Move to add $2 million to Manchester school budget falls 1 vote shortBy PAUL FEELY
New Hampshire Union Leader
May 16. 2017 11:29PM
MANCHESTER — A motion to increase the fiscal year 2018 school district budget allocation by $2 million failed to generate the necessary eight affirmative votes from city aldermen, failing 7-6 late Tuesday night.
Last week, school board members upped their budget request by $2 million to account for anticipated money coming back to the district if the state funds all-day kindergarten.
Voting in favor of board Chairman Pat Long's motion — which would have upped the budget allocation to $167,007,505 — were Ron Ludwig, Tony Sapienza, Dan O'Neil, Barbara Shaw, Bill Barry and Normand Gamache, and Long. Opposed were Kevin Cavanaugh, Chris Herbert, Joseph Kelly Levasseur, Bill Shea, Tom Katsiantonis and Keith Hirschmann.
Though the vote was 7-6 in favor, budget votes require at least 8 votes in the affirmative to pass.
Several aldermen asked city Finance Director Bill Sanders if it was appropriate to seek an additional $2 million when state officials have yet to settle the matter in Concord.
"I think taking this $2 million now is reasonable, unless we are being tricked by Concord," said Sanders.
"I believe strongly that a high percentage of senators want this, a high percentage of House members want this, and the governor wants this," said Long of Ward 3. "The bottom line is they appropriated $2 million more, they believe they're getting it, and I believe they are getting it."
Mayor Ted Gatsas had a different response: "I have no idea why we're doing this tonight, when the Senate and the House have to do something before deadlines," he said. "Here we are, voting on something tonight, that the taxpayers are going to be at risk for."
MST students testify
The vote followed testimony by 20-plus students, former students and teachers from the Manchester School of Technology (MST), upset with the vote by school board members last week to issue pink slips to 14 teachers, eight of whom taught at MST.
"We've got to stand up, we've got to do what's right for the city," said Alderman Barry of Ward 10. "I can't remember the last time we added teachers."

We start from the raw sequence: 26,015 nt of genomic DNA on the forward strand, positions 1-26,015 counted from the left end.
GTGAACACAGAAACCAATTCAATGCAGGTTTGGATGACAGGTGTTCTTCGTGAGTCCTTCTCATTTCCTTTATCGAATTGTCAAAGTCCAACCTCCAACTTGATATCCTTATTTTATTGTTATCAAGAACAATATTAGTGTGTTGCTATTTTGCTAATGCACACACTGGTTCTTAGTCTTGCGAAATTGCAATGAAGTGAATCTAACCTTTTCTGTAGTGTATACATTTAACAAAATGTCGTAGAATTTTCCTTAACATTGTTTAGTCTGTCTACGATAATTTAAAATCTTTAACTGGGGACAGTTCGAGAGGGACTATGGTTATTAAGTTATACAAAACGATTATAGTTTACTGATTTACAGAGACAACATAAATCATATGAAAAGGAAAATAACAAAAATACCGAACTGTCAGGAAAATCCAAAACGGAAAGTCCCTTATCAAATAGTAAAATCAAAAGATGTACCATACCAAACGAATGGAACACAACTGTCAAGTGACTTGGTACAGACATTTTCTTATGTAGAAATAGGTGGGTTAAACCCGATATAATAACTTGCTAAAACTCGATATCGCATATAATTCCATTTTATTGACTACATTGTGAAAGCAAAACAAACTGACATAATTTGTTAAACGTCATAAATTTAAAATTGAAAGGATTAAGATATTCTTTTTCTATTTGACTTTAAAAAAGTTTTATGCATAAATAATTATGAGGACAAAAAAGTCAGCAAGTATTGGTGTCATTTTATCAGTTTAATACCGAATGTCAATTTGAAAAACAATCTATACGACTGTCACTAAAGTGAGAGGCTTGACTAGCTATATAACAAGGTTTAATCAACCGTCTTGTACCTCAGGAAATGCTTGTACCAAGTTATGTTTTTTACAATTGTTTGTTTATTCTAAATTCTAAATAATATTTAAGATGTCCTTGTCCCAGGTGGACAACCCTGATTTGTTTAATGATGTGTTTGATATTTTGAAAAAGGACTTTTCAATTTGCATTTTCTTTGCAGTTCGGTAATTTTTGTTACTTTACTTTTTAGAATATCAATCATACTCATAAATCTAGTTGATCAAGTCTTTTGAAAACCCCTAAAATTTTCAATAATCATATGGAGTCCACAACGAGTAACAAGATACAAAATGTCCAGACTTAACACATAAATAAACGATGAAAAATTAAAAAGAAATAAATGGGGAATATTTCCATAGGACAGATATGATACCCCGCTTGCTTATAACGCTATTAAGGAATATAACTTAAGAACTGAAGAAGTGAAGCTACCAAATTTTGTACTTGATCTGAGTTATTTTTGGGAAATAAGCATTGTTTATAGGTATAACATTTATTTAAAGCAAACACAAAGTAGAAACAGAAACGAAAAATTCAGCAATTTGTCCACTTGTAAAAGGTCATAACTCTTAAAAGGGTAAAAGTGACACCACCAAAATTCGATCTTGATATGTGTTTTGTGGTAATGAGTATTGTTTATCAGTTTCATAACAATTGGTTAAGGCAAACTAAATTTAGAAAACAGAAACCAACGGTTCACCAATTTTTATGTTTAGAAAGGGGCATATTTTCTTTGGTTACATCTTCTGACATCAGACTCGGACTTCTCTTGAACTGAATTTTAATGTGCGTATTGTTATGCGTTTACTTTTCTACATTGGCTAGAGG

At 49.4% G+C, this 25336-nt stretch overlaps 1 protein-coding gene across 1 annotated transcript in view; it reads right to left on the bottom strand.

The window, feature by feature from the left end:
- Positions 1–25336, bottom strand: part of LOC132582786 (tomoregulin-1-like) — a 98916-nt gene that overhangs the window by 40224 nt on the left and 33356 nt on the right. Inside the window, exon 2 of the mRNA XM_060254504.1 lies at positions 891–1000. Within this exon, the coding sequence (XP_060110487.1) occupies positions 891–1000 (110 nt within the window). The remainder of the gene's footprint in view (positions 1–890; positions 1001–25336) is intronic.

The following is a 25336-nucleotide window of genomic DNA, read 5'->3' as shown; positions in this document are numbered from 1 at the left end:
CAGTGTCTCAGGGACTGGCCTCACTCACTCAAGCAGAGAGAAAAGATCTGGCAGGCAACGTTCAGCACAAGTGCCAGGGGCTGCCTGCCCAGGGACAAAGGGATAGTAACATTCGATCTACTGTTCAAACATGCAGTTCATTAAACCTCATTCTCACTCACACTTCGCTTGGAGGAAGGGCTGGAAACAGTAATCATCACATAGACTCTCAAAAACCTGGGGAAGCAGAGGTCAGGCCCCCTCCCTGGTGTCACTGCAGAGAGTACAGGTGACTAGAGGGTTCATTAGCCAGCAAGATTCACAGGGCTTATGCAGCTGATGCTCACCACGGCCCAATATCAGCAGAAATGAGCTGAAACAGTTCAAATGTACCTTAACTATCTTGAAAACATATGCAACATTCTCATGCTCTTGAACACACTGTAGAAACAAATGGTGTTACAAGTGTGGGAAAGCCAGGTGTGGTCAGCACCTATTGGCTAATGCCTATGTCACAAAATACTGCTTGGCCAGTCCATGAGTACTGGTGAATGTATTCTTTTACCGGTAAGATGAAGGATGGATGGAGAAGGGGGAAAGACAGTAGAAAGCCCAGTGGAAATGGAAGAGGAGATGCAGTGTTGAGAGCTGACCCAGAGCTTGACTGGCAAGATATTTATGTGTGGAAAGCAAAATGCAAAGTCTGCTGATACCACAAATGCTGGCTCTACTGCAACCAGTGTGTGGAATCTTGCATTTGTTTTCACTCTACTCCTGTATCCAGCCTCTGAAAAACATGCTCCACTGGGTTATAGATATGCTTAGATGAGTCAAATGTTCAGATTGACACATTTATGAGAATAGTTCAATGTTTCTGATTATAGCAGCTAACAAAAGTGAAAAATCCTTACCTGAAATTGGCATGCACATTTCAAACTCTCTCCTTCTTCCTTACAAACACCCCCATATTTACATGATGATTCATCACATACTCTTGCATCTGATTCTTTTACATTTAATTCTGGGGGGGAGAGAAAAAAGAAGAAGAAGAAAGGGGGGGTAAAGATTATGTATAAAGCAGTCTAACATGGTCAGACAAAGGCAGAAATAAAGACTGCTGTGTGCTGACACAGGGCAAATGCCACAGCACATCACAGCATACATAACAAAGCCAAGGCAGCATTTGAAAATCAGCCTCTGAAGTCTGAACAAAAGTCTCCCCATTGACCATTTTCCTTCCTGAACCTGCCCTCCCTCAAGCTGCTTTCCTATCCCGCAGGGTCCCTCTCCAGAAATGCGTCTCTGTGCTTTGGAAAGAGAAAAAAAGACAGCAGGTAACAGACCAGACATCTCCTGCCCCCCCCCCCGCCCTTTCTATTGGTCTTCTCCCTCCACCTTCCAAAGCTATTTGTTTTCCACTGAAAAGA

Gatsas presented his budget for fiscal year 2018 back in February. The mayor's proposed fiscal year 2018 budget came in at $315.9 million: $150.9 million in spending on the city side and $165 million for the school district.
Gatsas' budget fully funds the 237 police positions approved by city aldermen and fully funds and maintains the coverage ratios for the Manchester Fire Department.
The mayor's budget operates within the 1.20 percent tax increase outlined in the voter-approved tax cap that allows about $2.5 million in additional spending over the previous fiscal year.
The mayor's budget allocates an additional $1.5 million in fiscal year 2018 to pave Elm Street from the North End of Manchester, through downtown and on to South Manchester in Ward 9, using the Municipal Transportation Improvement Fund included in the city's general fund reserves. The budget also allocates money for the Downtown Rail Trail Connection Project and Rockingham Rail Trail.
The fiscal year 2018 budget makes no allocations for costs associated with collective bargaining units, other than police, for steps, longevity, and COLAs — including the city's non-affiliated employees.
In March, school board members voted to send the budget request of $165,007,505 to the aldermen. School board members also voted to send along a list of priorities the board would add back in if given a dollar figure higher than that, up to a level-funded request of $170,080,065. That list includes health and Spanish curriculum at the middle school level, a reading program and addressing class size issues in city elementary schools.